Take a look at these two photos, which don’t glow and hum with cartoon colors, but rather use HDR to highlight shadows and tones that would be impossible to capture in one exposure.

Even the second one gets a little saturation-happy. It just goes to show you that it’s easy to let the reins slip.

The backlash against HDR has been extreme. If you Google “HDR sucks” you get numerous websites decrying the glowy menace. Sample blog titles include: “I Hate Your HDR“; “HDR Is Stupid And It Sucks“; and the somewhat hyperbolic “HDR Is Bad For Amurrica, And Kills Kittens.” There is a subreddit devoted to shaming particularly egregious examples. Even the Washington Post was obliged to explain itself after it used and HDR photo on its front page.

When you’re traveling and you’re desperate to capture an unforgettable scene, oftentimes using HDR is the only way to pick up on the light and tone variation that your eye is loving. But everyone knows that the Hong Kong skyline doesn’t glow white in the day, and that forests aren’t technicolor. If you’re going to use HDR, show some restraint and don’t just slap on filters willy-nilly. As for me, I deleted my crappy photos of the Laos jungle. My memory of the scene is more vividly colored anyway.

Take a gander at these egregious uses of HDR, and think long and hard if you want your travel photos to look like stills from “A Scanner Darkly.”


Photo Of The Day: Airplane Over Houston

With modern photo editing techniques, it’s often difficult to tell the real from the, well, embellished.

Today’s Photo of the Day was snapped by Flickr user Neil Marek with an iPhone during an airplane descent on George Bush Intercontinental Airport in Houston, Texas. Its vintage feel is courtesy of Snapseed, an easy-to-use photo editing software for the iPhone, iPad and desktops, which offers much of the functionality of fancy photo programs like Adobe Photoshop, but at a fraction of the cost.

Does it have the purity of an unedited photograph taken by a fancy DSLR camera? Maybe not. But it’s still a very cool image.

Do you have any impressive mobile photos? Upload your shots, edited or unedited, to the Gadling Flickr Pool and your image could be selected as our Photo of the Day.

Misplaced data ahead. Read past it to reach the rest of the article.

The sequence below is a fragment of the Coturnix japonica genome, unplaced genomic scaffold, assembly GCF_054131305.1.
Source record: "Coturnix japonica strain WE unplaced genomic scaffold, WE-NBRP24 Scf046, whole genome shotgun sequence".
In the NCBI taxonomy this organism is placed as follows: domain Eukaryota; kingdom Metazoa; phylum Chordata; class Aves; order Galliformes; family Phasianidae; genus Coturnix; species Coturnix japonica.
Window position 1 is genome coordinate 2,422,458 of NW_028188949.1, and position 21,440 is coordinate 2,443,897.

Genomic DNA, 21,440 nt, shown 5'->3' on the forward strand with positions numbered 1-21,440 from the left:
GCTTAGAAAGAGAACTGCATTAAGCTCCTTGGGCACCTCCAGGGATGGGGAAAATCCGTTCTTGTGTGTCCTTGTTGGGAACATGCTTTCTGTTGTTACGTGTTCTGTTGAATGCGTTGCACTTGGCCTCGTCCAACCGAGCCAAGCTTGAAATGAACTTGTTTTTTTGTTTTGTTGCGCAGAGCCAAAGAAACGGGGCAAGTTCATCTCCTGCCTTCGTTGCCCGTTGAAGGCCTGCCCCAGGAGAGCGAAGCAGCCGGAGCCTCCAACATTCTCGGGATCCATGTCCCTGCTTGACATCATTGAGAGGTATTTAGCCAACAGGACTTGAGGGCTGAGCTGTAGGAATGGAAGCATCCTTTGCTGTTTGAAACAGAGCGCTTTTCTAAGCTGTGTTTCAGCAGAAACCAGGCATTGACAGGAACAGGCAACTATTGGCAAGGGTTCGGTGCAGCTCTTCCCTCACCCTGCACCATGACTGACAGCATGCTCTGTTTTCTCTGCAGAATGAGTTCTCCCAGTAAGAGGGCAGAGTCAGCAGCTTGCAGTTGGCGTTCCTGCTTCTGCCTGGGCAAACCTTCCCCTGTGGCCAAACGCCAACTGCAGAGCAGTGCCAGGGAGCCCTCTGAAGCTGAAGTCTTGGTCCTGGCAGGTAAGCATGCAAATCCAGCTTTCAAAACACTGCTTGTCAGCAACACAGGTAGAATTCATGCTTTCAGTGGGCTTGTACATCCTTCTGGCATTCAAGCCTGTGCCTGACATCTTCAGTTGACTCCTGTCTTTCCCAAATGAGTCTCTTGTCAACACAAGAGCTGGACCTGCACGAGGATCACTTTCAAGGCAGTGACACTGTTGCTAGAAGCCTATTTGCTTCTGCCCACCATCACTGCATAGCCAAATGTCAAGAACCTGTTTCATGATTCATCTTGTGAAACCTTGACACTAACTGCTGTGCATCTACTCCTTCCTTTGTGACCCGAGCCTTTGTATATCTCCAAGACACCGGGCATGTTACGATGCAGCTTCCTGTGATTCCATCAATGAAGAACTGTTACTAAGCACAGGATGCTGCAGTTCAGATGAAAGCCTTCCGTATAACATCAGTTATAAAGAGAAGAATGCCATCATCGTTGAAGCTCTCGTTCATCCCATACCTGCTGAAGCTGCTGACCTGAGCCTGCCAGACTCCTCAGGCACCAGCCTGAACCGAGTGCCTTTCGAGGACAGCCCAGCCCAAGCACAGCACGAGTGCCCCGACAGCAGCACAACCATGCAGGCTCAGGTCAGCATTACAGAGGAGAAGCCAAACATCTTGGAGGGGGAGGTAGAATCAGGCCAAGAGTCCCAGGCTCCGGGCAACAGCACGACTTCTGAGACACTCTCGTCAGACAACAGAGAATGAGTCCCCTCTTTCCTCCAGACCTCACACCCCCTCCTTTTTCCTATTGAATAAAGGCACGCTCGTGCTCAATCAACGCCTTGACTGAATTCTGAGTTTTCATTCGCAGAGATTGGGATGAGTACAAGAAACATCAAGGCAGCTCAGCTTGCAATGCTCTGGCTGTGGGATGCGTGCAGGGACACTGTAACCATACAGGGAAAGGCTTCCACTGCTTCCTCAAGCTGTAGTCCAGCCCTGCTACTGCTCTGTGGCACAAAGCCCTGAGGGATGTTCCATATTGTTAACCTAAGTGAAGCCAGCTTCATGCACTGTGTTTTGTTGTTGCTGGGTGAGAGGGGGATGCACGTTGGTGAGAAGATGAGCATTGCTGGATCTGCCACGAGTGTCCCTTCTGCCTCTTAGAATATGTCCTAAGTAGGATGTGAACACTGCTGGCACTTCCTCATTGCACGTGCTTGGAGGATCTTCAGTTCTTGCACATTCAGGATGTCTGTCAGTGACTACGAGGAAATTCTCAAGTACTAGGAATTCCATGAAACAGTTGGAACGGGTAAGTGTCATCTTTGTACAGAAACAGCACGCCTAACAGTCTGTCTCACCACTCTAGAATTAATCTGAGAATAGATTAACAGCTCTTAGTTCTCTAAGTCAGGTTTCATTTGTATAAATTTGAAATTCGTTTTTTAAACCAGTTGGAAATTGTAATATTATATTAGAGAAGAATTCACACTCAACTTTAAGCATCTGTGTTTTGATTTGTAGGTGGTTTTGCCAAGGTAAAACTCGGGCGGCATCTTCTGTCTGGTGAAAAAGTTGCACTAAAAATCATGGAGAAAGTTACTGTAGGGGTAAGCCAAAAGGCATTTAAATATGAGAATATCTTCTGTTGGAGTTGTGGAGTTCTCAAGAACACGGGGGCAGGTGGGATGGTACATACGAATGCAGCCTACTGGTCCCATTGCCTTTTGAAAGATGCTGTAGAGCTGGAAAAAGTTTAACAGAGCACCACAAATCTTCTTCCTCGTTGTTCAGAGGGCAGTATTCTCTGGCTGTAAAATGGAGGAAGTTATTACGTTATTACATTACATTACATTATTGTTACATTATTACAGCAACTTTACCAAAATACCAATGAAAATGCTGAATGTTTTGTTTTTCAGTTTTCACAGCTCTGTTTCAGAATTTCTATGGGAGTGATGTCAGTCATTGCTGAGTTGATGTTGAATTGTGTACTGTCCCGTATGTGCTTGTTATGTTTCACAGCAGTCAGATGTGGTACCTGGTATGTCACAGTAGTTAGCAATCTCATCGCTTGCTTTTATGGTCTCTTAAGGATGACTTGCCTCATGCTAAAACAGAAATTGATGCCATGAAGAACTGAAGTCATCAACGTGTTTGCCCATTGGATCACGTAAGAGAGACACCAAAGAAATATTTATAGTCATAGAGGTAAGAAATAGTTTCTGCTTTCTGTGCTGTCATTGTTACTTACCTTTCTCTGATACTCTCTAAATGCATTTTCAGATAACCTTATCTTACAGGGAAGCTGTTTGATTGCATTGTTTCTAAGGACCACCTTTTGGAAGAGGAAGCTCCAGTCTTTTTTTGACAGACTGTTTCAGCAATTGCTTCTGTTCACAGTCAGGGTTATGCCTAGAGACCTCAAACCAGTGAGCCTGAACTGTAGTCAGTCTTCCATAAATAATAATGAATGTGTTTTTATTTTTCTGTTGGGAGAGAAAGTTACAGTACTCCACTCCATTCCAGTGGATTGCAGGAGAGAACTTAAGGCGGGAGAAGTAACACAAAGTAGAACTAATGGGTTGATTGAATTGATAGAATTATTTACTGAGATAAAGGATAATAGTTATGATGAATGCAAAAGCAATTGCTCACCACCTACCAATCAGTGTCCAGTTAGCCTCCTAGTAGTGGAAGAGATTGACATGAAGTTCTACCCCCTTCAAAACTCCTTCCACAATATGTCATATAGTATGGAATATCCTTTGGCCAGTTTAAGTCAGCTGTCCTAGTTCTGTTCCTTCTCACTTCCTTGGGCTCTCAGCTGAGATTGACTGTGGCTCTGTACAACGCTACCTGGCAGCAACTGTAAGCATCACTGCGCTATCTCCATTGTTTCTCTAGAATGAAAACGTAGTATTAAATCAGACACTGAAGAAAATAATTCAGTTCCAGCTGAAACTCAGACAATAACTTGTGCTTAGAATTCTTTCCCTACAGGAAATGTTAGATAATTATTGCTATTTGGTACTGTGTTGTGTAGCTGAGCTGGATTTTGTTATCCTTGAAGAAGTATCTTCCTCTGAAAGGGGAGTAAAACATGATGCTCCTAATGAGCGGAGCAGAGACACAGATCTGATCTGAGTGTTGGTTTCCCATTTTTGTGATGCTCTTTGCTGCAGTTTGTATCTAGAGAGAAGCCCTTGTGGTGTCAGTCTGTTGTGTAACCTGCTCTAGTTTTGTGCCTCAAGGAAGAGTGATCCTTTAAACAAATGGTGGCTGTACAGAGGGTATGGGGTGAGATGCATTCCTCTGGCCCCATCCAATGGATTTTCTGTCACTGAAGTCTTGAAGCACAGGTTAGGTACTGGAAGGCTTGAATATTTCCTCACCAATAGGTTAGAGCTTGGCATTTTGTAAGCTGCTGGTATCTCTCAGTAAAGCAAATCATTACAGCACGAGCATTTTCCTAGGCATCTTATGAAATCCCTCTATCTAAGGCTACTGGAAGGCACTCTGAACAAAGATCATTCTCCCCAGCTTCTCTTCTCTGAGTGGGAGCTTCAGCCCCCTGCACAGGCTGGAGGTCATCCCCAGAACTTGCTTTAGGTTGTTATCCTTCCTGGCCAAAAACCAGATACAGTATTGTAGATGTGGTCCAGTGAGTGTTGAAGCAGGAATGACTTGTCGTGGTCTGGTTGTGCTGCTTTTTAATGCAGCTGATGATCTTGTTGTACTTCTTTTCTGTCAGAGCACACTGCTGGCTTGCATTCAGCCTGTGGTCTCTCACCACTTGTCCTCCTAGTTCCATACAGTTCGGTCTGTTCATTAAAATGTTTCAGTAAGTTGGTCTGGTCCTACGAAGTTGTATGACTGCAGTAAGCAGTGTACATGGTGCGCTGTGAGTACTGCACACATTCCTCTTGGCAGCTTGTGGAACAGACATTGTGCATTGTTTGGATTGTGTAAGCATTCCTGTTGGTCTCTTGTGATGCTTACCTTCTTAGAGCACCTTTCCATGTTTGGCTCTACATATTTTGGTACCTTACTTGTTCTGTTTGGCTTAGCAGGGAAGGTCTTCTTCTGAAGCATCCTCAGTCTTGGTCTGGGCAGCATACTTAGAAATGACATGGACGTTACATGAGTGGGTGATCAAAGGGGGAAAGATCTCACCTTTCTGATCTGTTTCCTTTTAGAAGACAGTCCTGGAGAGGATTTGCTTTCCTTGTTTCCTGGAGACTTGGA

[Photo Credit: Flickr user BearkatBran]

Gadling Gear Review: Booq Python Courier Camera Bag

As digital SLR cameras continue to grow in popularity, new buyers will inevitably be looking to purchase a good travel bag to protect their investment. A high-quality camera bag not only allows them to tote their gear around safely, but also keeps it well organized and close at hand. It doesn’t hurt if that bag provides a healthy dose of versatility and happens to look great too.

The Python courier from Booq certainly meets that description and then some. This sling bag is made of high-quality ballistic nylon that is both water resistant and incredibly durable. In fact, everything about this pack screams quality, including the thick interior padding, rugged buckles and seat-belt style nylon shoulder strap. The result is a camera bag that should securely and comfortably carry all of your camera gear for many years to come.

While the Python’s exterior is certainly impressive, Booq hasn’t skimped in any way on the interior either. The cavernous main pocket has plenty of room for a digital SLR body with an attached lens, as well as up to four more additional lenses. Adjustable padded panels give the pocket a measure of customizability to accommodate a variety of different equipment sizes. A second internal organizational pocket keeps other items, such as spare batteries, memory cards and pens, neatly in place, while a handy clip ensures you won’t misplace your keys while traveling either.